In order to interpret human regulatory networks at the organismal level, it will be necessary to analyze cell-selective regulatory networks within the context of surrounding tissues (Barabási and Oltvai, 2004). As initially described by Spemann over 90 years ago, the identity of a given cell can be largely dictated by its surrounding tissue (Spemann, 1918). Consequently, during both normal development and physiological function, the regulatory landscape of one cell type may become intricately dependent upon that of its neighbors (reviewed in Waddington, 1940). In this context, it is notable that we observed large diversity between the regulatory landscapes of distinct lung cell types (Figure 6E) highlighting the complexity that exists within neighboring tissue from the same organ.

In summary, our results provide the first description of the circuitry, dynamics, and organizing principles of the human transcription factor regulatory network. Systematically applied, the approach we have described has the potential to expand greatly our horizons on the mechanism, architecture, and epistemology of human gene regulation.

EXPERIMENTAL PROCEDURES

Regulatory network construction

We mapped motif-binding protein information found in TRANSFAC to 538 coding genes, using GeneCards (Rebhan et al., 1997) and UniProt Knowledgebase (Magrane et al., 2011). Some genes were indistinguishable when viewed from a potential motif-binding event perspective, as their respective gene products were annotated as binders to the same set of motif templates by TRANSFAC. In such cases, we chose a single gene, randomly, as a representative and removed others which reduced the number of genes from 538 to 475. Networks built by removing the first redundant motif, alphabetically, or by including all redundant motifs showed very similar properties to the one described in this paper (Supplemental Figure S3B and data not shown).

We symmetrically padded the transcriptional start sites (TSSs) of the remaining genes by 5,000 nt and scanned for predicted TRANSFAC motif binding sites using FIMO (Bailey et al., 2009), version 4.6.1, with a maximum p-value threshold of 1e-5 and defaults for other parameters. For each cell type, we filtered putative motif binding sites to those that overlapped footprints as previously described (Neph et al., 2012). Each network contained 475 vertices, one per gene. A directed edge was drawn from a gene-vertex to another when a motif instance, potentially bound by the first gene's protein product, was found within a DNaseI footprint contained within 5,000 nt of the second gene's TSS, indicating regulatory potential. Supplemental Table S3 shows the number of such edges in every cell-type specific network.

Network Clustering

We counted the total number edges for every TF gene-vertex (sum of in and out edges) in a cell type and calculated the proportion of edges for that TF relative to all edges (normalized network degree (NND)). We computed the pairwise euclidean distances between cell types using the NND vectors and grouped the cell types using Ward clustering (Ward, 1963). We observed similar cluster patterns when comparing normalized in-degree, normalized out-degree, or un-normalized total degree (results not shown).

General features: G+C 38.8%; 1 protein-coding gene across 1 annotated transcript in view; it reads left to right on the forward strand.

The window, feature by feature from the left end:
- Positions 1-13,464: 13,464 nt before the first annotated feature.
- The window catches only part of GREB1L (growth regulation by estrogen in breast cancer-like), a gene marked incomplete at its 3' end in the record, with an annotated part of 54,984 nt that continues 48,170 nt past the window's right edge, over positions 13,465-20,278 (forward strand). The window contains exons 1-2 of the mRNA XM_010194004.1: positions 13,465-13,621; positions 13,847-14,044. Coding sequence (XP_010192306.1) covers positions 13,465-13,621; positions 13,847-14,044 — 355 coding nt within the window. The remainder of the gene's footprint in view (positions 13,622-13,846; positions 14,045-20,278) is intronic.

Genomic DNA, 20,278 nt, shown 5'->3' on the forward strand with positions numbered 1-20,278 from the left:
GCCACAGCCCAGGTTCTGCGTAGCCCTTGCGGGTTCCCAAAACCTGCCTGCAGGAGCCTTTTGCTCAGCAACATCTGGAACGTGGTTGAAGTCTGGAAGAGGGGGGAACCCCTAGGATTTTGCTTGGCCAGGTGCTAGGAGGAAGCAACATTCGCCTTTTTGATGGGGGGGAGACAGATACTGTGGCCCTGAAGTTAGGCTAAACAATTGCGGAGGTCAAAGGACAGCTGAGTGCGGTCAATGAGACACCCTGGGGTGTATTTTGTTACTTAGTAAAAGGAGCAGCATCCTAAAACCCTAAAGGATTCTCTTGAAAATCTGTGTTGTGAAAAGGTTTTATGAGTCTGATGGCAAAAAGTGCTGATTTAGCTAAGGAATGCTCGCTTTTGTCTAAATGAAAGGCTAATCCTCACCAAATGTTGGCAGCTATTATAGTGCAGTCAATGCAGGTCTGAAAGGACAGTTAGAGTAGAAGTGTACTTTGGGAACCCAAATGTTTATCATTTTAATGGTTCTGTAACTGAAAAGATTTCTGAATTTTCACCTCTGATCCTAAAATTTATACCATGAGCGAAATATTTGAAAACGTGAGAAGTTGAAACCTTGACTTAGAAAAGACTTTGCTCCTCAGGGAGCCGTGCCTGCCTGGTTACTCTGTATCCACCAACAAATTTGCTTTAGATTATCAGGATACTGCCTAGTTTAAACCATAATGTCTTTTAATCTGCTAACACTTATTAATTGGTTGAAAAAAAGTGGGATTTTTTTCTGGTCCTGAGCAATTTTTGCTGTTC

Triad Significance Profiles

We removed self-edges from every network and used the mfinder software tool for network motif analysis (Milo et al., 2004). A Z-score was calculated over each of 13 network motifs of size 3 (3-node network motifs), using 250 randomized networks of the same size to estimate a null. We vectorized Z-scores from every cell type and normalized each to unit length to create triad significance profiles (TSP) as described in Milo et al., 2004. We computed the average TSP over all cell-type specific regulatory networks and compared to the TSP of the highly-curated multi-cellular information processing networks described in Milo et al., 2004.

HIGHLIGHTS

  • Extensive transcription factor regulatory networks for 41 human cell and tissue types
  • Transcription factor networks are highly cell-selective and highlight novel regulators of cellular identity
  • Network analysis identifies cell-selective functions for commonly-expressed regulators
  • The circuit architecture of human transcription factor networks mirrors living neuronal networks

Supplementary Material

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ACKNOWLEDGEMENTS

We thank Dr. Sam John for critical reading of the manuscript, and our colleagues for many helpful and insightful observations and discussions. This work was supported by NIH grant HG004592 to J.A.S.. All data are available through the ENCODE data repository at the UCSC genome browser (http://genome.ucsc.edu). E.B. is an Alfred P. Sloan Research Fellow.

Footnotes